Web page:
On the road she worked tirelessly performing on-stage and doing all the trailer-cleaning and other clerical chores.  She gassed up the Winnebago and did the driving while he slept. He had a wife which he naturally never mentioned until Joni got pregnant and wanted him to marry her. He gave her money for an abortion even though  he preached pro-life causes.

Because her family objected to the way he was exploiting her, he made it his business to alienate her from them. He handled all the money they made on the circuit and none of it went to her parents to repay the loan.  By the time he left her stranded in Arkansas with fifteen dollars and a suitcase of tattered costumes and blue jeans, she had no home to go home to.   She responded to a "help wanted" sign in a diner window in Little Rock and lived in a room in a cabin style motel built in the 1940s.  When I got a Christmas Card from her after years of not hearing from her at all, I grabbed the phone and called.  She told me the story of all that had befallen her since that night in class; and when I heard her story I appreciated Geneva even more.

By this time, I was no longer in the music business.  I had upgraded from that kind of performance to a kind with a higher purpose and started my own flock as Geneva had suggested.  Out of gratitude and a desire to thank Geneva, I tracked her down and called her.  It was as though we had just talked last week.  She was still the same Geneva; still full of life and happy in her career as a psychotherapist.

When I hung up the telephone I shook my head incredulously, recalling how vulnerable I, too, had been that night I entered that public speaking class.  What if I had gone to the right side of the room and Joni had gone to the left?  I had no guidelines to follow and I could have been taken in as easily as Joni had been.

It was then that I vowed to be as good a teacher as possible in tribute to my first teacher.

Now, person to person, I'm going to tell you what I've learned about identifying good and bad teachers:

First, don't allow a teacher to make unreasonable demands of time, devotion, or money on you.  Students should always be willing to support a ministry in these ways, but this support must be voluntary, not required.  A teacher may ask for donations to meet expenses, but never should a teacher require a student to borrow money or leave his or her employment or devote all available social hours to the ministry.  Students have family, friends, and employers; and no teacher should interfere in those relationships.

So, don't allow a teacher to separate you from your family and friends. A good spiritual teacher will help you to improve your family relationships; to become more respectful of them but less emotionally involved in their lives.  A good spiritual path helps a student to gain stability and equilibrium and this stability will show itself in all of a student's relationships.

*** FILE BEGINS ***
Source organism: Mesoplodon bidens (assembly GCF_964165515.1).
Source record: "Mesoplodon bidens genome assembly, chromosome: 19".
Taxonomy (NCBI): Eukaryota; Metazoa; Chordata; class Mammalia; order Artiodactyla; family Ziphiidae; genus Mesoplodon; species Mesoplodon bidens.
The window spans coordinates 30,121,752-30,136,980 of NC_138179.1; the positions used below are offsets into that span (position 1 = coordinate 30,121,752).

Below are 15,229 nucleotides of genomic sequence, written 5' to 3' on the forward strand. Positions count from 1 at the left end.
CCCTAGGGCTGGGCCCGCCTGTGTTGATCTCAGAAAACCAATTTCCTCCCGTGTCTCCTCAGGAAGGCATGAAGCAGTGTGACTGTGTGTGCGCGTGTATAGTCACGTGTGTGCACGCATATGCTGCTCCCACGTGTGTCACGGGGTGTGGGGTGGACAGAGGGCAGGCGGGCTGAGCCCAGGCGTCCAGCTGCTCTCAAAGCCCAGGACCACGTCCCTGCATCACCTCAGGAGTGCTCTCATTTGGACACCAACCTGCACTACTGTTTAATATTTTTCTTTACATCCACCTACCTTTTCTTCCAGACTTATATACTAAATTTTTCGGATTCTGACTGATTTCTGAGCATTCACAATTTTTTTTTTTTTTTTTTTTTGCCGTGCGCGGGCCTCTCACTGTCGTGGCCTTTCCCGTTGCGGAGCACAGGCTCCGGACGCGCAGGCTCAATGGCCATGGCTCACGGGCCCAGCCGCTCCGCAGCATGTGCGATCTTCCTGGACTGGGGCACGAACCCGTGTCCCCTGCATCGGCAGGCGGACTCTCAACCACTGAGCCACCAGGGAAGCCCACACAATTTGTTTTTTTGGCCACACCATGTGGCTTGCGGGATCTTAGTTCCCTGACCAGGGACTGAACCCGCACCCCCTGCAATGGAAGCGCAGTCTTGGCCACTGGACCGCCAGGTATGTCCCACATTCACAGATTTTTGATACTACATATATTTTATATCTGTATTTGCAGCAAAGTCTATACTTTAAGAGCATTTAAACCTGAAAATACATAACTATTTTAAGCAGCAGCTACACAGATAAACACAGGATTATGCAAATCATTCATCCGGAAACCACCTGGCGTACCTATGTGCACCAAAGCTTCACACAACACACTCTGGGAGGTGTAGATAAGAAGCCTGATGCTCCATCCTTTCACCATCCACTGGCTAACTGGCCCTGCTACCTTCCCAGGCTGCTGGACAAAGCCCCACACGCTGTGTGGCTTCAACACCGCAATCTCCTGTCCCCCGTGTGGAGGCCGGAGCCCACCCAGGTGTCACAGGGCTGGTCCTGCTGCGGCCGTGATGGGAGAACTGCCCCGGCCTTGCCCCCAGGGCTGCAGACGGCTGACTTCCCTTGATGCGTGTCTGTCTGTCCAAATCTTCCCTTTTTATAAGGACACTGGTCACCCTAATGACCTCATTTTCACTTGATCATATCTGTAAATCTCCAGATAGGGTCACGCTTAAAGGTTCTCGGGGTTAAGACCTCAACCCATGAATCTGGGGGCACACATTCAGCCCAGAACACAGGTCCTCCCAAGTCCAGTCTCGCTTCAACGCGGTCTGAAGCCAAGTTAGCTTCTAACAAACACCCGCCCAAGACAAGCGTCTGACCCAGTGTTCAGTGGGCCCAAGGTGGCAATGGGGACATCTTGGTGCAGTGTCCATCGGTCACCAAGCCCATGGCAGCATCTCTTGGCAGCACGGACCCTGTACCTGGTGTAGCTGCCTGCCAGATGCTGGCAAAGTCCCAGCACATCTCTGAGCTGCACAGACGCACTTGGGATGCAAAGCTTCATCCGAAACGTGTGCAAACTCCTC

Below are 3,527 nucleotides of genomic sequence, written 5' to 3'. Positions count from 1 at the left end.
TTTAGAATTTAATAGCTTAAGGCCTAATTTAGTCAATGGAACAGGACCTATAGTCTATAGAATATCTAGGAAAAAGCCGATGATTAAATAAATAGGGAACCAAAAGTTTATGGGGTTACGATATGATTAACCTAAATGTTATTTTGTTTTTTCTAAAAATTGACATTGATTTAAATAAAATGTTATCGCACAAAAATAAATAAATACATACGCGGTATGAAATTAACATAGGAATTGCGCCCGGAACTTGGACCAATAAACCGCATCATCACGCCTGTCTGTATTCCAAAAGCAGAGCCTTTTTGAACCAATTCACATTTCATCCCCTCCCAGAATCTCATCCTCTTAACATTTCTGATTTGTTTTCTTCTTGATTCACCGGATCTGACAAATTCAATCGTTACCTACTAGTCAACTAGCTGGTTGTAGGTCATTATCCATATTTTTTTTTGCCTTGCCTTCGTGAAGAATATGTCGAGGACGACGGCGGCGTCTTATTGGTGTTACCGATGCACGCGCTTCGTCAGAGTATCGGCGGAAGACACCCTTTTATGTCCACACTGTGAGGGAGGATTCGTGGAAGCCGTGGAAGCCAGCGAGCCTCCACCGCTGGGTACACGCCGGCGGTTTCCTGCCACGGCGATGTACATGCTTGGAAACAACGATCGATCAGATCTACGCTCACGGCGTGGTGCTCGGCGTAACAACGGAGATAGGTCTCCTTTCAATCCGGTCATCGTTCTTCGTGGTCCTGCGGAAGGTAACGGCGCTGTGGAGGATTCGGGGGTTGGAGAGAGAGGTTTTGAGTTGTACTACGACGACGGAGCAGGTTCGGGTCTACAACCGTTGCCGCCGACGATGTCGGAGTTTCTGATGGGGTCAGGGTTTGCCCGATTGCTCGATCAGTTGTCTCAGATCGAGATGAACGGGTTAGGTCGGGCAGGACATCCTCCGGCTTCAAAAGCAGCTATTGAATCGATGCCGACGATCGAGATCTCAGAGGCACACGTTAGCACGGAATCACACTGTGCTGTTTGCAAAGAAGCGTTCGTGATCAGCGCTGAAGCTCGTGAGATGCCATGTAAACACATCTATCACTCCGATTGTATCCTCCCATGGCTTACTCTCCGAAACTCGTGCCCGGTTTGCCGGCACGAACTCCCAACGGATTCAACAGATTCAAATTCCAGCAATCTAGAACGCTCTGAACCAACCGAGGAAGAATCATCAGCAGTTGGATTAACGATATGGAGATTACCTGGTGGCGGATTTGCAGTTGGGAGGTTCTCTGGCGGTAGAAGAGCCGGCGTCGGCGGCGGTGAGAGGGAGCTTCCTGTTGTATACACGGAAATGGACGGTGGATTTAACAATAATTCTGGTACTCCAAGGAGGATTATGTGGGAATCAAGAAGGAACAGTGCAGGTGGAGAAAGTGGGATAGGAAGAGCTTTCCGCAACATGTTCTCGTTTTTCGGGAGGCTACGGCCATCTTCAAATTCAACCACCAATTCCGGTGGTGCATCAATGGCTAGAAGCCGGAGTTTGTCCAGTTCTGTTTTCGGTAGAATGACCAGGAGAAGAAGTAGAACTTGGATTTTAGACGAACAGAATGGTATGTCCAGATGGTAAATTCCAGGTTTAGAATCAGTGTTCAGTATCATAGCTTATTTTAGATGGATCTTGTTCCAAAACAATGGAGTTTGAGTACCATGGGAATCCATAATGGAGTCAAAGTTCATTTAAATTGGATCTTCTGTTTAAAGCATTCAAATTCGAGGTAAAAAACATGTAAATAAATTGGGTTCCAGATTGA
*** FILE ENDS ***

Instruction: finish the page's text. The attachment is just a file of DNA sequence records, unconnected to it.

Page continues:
Never stay with a teacher who engages in sex with students.  Teachers may be warm and protective.  They might even share a hug sometimes, but overt or covert sexual involvement is forbidden.  Teaching religion and having sex with students do not mix.

Watch the life and actions of the teacher before committing to him or her.  The details of his life tell the tale.  And pay attention to his manner of teaching.  Does he speak in terms that only a few can understand, trying to make himself seem knowledgeable?  Or does he attempt to explain concepts in terms understandable by everyone?  Is he patient, helping you to rise again if you should fall?  Does he make grandiose promises of fortune that lie ahead if only you will follow him?  Before you commit to learning from a teacher, examine his behavior both inside and outside the classroom.

A teacher is a person who is ahead of some people and behind others on the Path.  Students and teachers are mutually dependent.  Students must be respectful and trust the teacher, and the teacher should be humble when receiving this respect.  He must not abuse his students' trust, and he must not use his leadership position for self-aggrandizement.

The greatest teacher is fulfilled by the growth of his students, even to the point of hoping that they will surpass him in knowledge and understanding. A good spiritual teacher should strive to help you to deliver from within yourself knowledge and understanding that you already intuitively possess. In Running From Safety Richard Bach urges us to realize that "Every real Teacher is myself in disguise."

Geneva was my friend.  Every teacher we have should be counted as a friend, a source of encouragement, a reliable helper, a confidante, a trusted companion.

Once, Ananda told the Buddha that he thought having good friends on the Path was half of the Path itself.  The Buddha exclaimed, "Don't say such a thing, Ananda!  Friendships like these are the entire Path."  

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Last modified: November 22, 2004